Bone Health: What You Should Know
Healthy bones can help you stay strong and active throughout your life. If good bone health is achieved during childhood and maintained, it can help to avoid bone loss and fracture later in life. For healthy bones, it is important to maintain a physically active lifestyle and eat a balanced diet with plenty of calcium, vitamin D, and perhaps other supplements as needed. Physical therapists can design a unique program for you to help keep your bones healthy.
Osteoporosis is a common bone disease that affects both men and women (mostly women), usually as they age. It is associated with low bone mass and thinning of the bone structure, making bones fragile and more likely to break.
Some people are more at risk for osteoporosis than others. Not all risk factors can be changed, but healthy habits and a proper exercise routine designed by your physical therapist can keep bones healthy and reduce risk. Risk factors* include:
- Age: More common in older individuals
- Sex: More common in women
- Family History: Heredity
- Race and Ethnicity: Affects all races. In the US, increased risk for Caucasian, Asian, or Latino
- Weight: Low body weight (small and thin)
- Diet, especially one low in calcium and vitamin D
- History of broken bones
- Inactive lifestyle
- Alcohol abuse
- Certain medications, diseases, and other medical conditions
Physical therapists can help prevent osteoporosis and treat its effects by designing individualized exercise programs to benefit bone health, improve posture, and enhance core stability and balance. Most of these exercises are simple and can be done at home with no special equipment.
Fight Fracture with Fitness
Inactivity is a major risk factor for osteoporosis. The right exercises and good habits can keep bones strong and prevent or reverse the effects of osteoporosis. Weight-bearing exercise, such as walking, is an important way to build and maintain healthy bones. Muscle strengthening exercises have been found to stimulate bone growth and can help prevent and treat osteoporosis. These types of exercises are best if started early in life and done regularly. However, it is important to remember that you can begin exercising at any age and still reap great benefits.
If you have osteoporosis, are at high risk for a fall or fracture, or have a medical condition, affecting your ability to exercise, do not begin an exercise program without first consulting your physician and a physical therapist.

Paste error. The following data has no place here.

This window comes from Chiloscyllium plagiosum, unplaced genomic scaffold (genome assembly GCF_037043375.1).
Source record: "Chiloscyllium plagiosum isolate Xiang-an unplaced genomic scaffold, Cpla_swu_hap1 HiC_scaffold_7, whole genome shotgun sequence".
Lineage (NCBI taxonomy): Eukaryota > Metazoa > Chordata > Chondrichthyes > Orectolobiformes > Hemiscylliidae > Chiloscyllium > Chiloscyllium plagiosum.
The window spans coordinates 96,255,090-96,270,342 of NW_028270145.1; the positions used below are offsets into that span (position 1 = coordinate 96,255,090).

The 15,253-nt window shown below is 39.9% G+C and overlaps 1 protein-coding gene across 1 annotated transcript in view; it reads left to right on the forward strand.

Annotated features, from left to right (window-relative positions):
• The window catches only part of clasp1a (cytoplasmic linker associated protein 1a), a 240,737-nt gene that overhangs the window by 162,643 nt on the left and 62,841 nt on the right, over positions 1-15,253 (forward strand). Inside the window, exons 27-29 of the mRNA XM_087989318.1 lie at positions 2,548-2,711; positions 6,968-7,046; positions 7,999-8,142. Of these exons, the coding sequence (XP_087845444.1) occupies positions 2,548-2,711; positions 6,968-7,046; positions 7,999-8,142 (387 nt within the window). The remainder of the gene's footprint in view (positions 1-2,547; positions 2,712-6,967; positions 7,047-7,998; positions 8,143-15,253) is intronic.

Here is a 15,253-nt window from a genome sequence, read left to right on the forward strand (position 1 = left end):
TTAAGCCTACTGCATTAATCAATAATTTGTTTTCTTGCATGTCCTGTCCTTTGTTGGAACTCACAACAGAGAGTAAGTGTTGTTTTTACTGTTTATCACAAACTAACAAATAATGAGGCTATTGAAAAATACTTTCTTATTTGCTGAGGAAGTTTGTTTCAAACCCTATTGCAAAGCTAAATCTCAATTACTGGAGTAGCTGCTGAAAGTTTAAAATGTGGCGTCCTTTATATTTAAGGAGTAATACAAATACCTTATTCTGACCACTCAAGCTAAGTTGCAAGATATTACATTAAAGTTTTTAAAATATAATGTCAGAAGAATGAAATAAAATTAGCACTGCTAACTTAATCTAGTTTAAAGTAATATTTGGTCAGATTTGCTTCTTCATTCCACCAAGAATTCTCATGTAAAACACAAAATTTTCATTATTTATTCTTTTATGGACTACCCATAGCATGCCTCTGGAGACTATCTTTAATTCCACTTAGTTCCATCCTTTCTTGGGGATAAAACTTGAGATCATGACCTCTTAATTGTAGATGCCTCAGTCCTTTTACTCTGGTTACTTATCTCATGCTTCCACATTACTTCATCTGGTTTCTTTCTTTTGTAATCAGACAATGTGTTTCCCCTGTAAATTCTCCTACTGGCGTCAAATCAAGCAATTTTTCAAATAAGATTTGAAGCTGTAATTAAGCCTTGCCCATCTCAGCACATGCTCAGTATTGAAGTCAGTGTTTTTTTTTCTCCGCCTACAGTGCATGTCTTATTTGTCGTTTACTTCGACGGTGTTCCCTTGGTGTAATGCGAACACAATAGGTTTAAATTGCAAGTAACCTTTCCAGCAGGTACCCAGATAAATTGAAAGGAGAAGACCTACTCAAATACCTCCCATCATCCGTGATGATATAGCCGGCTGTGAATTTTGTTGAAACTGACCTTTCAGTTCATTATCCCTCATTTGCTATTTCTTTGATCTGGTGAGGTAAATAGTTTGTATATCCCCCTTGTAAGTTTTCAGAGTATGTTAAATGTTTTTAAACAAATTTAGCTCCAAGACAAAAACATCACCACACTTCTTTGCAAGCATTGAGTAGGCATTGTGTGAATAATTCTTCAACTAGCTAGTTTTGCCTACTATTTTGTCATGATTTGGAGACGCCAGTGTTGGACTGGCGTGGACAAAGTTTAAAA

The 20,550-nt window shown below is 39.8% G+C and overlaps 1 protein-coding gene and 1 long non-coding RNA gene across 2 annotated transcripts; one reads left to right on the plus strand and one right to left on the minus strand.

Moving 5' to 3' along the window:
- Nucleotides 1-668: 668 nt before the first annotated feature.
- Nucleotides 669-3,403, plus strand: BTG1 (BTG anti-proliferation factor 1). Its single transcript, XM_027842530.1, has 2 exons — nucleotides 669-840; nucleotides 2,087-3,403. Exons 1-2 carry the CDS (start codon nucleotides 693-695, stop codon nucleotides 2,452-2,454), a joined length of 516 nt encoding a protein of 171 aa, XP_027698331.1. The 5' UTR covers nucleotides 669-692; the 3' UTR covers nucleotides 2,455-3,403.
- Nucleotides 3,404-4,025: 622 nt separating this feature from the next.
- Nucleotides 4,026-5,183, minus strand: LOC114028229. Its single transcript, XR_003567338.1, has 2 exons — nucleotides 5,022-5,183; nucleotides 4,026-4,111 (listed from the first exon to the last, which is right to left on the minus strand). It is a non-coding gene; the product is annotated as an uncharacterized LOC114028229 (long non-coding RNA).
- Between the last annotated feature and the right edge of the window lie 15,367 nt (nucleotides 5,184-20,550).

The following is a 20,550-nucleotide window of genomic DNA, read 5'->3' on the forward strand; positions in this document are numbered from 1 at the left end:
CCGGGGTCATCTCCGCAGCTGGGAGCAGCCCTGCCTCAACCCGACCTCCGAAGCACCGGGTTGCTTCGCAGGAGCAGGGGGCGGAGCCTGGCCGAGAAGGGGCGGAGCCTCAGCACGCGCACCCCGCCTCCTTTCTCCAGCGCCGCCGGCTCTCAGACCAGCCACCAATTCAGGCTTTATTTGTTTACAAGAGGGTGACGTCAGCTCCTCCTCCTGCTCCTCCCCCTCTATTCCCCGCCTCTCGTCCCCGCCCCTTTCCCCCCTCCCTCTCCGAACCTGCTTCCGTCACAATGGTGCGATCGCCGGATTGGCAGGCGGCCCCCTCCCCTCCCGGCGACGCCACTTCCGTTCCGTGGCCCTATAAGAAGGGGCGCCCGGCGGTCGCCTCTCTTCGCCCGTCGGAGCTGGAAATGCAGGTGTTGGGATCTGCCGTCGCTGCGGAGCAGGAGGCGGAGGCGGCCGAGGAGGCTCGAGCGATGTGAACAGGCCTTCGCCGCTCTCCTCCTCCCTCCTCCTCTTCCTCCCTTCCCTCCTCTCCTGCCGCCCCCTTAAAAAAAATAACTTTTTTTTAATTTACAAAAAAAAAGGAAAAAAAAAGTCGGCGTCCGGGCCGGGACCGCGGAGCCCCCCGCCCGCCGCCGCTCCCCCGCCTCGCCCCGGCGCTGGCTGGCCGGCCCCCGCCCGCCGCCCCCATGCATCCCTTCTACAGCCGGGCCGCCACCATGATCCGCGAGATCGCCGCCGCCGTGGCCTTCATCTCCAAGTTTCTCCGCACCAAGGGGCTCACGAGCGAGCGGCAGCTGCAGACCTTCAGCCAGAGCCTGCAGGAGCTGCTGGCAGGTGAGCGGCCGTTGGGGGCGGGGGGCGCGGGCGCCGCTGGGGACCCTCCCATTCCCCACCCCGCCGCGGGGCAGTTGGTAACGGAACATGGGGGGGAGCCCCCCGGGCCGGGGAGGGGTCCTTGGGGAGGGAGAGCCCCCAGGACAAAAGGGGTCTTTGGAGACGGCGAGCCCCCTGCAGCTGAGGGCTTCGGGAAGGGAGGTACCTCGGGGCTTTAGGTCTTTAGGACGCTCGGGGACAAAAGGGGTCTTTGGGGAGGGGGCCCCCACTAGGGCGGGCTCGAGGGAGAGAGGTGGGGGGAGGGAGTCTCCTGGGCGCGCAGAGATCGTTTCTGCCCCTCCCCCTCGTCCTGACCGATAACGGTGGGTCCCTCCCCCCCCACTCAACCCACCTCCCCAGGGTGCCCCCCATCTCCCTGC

Avoid exercises and daily activities which round the spine, such as sit-ups, crunches, bending down to tie your shoes, exercise machines that involve forward bending of the trunk, and movements and sports that round and twist the spine.
Podcast: Osteoporosis and the Role of Physical Therapy
Benefits of Good Balance
Preserving balance and stability with exercises can help reduce falls and resulting fractures. Exercises that improve posture, core stability, balance, and coordination, can also protect the spine against compression fractures. An individualized program may include a walking regimen, Tai Chi, and other exercises geared toward conditioning, balance, and coordination.
Podcast: Falls and the Role of Physical Therapy
Bone Health Begins With Good Posture
Physical therapists recommend good posture and safe movements to protect bones from fracture during daily activities. Using proper posture and safe body mechanics during all activities protects the spine against injury. Here are some tips:
- Keep your back, stomach, and leg muscles strong and flexible.
- Do not slouch.
- Use good body positioning at work, home, or during leisure activities.
- Ask for help when lifting heavy objects.
- Maintain a regular physical fitness regimen. Staying active can help to prevent injuries.
Physical therapists are movement experts who improve quality of life through hands-on care, patient education, and prescribed movement. You can contact a physical therapist directly for an evaluation. To locate a physical therapist in your area, visit Find a PT.
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*National Osteoporosis Foundation
Acknowledgements: APTA Section on Geriatrics